ACLU/SC Pushes Anew for Release of Detained American as New Document Shows U.A.E. Cooperated in U.S. Rendition Program
LOS ANGELES, Calif. – The American Civil Liberties Union of Southern California is asking a federal District Court in Washington D.C to provide access to key information exposing the United States’ role in the detention, torture and prosecution of an American citizen in the United Arab Emirates.
Naji Hamdan, a Muslim American auto-parts businessman who lived in the Los Angeles area for two decades, was detained last year by the U.A.E. at the behest of the U.S. government and severely tortured. He is now facing a June 14 trial in the U.A.E. on unspecified charges of promoting terrorism that appear to be based on false statements obtained through torture.
Included in the request to the District Court filed Tuesday is a document obtained by the ACLU/SC demonstrating that the U.A.E. has acted as the U.S. government’s proxy to detain people for extraordinary rendition in the past. The newly obtained document shows that U.S. officials communicated to Interpol that they intended to carry out an extraordinary rendition of an individual — not Hamdan — in U.A.E. custody with the help of Emirate Airlines in 2005.
“This document clearly shows that the U.S. has cooperated with the U.A.E. to engage in proxy detention in the past,” said Ahilan Arulanantham, director of immigrants’ rights and national security for the ACLU/SC. “Sadly, Naji Hamdan’s case makes clear that the U.S. is continuing to engage in such human rights abuses under the Obama administration.”
Also included in the request is information about concerns recently expressed by members of Congress over the U.A.E.’s poor human rights record after a videotape surfaced that captured a member of the Emirati royal family brutally torturing a detainee. Amnesty International has extensively documented the U.A.E.’s practice of torturing prisoners and, in particular, state-security detainees such as Hamdan.
These disturbing revelations, coupled with Hamdan’s looming trial in the U.A.E. and his own account of torture at the hands of U.A.E. officials, have led the ACLU/SC to send a petition bearing more than 1,000 signatures to U.S. Secretary of State Hillary Clinton, urging her to intervene on Hamdan’s behalf to ensure that evidence obtained through torture is not used against him.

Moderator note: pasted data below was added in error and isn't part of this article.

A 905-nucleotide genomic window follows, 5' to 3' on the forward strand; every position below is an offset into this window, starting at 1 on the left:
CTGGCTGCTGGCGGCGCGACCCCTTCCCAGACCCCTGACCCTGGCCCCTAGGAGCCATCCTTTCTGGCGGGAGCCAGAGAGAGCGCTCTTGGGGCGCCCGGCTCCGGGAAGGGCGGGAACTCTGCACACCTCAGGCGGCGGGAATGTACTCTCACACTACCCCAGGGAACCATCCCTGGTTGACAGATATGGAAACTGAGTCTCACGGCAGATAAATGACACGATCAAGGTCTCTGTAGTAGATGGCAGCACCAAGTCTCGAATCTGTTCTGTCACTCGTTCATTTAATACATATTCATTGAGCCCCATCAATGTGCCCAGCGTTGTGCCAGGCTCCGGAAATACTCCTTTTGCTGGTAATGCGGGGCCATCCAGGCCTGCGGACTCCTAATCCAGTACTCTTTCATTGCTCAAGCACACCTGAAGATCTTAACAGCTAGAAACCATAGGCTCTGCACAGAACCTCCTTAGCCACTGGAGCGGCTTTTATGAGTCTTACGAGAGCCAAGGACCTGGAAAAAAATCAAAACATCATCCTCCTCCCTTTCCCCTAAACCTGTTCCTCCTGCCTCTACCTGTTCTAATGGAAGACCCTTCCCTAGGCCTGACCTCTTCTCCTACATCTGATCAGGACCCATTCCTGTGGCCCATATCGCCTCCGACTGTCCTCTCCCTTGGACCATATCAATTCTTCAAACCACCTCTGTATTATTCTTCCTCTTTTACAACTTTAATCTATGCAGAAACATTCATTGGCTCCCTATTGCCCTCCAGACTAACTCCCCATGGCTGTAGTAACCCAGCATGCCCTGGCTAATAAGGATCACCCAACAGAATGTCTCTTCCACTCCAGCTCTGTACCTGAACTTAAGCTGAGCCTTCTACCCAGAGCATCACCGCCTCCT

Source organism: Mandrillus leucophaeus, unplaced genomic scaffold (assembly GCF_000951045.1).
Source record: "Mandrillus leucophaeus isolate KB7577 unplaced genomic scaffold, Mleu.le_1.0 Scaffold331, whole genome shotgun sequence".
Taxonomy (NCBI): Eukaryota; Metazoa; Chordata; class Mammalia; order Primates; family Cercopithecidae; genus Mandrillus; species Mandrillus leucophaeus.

“Our government can no longer stay silent in the face of the mistreatment of its own citizens, particularly where they were detained at the behest of their own government,” Arulanantham said. “Given the extremely credible allegations that Hamdan was tortured while in U.A.E. custody, the U.S. must now use its influence to get him out of prison in the U.A.E., or at least ensure that evidence obtained through torture is not used against him in trial.”
In November, the ACLU/SC filed a lawsuit seeking Hamdan’s release. The lawsuit alleges that the United States asked the U.A.E. to detain and interrogate Hamdan — knowing that he would be tortured — so that the United States could avoid the constitutional protections Hamdan would have been afforded if detained and charged here at home.
Hamdan, who was born in Lebanon and became a U.S. citizen, managed the Islamic Center of Hawthorne, a mosque and community center. He suffered through years of surveillance and harassment by the FBI that began shortly after the agency increased monitoring of Muslim groups in the United States in the wake of 9/11. In 2006, he decided to relocate his family and business to the U.A.E. In 2008, FBI agents traveled from Los Angeles to the U.A.E. to question Hamdan further. Six weeks later he was detained by agents of the U.A.E.’s state security forces.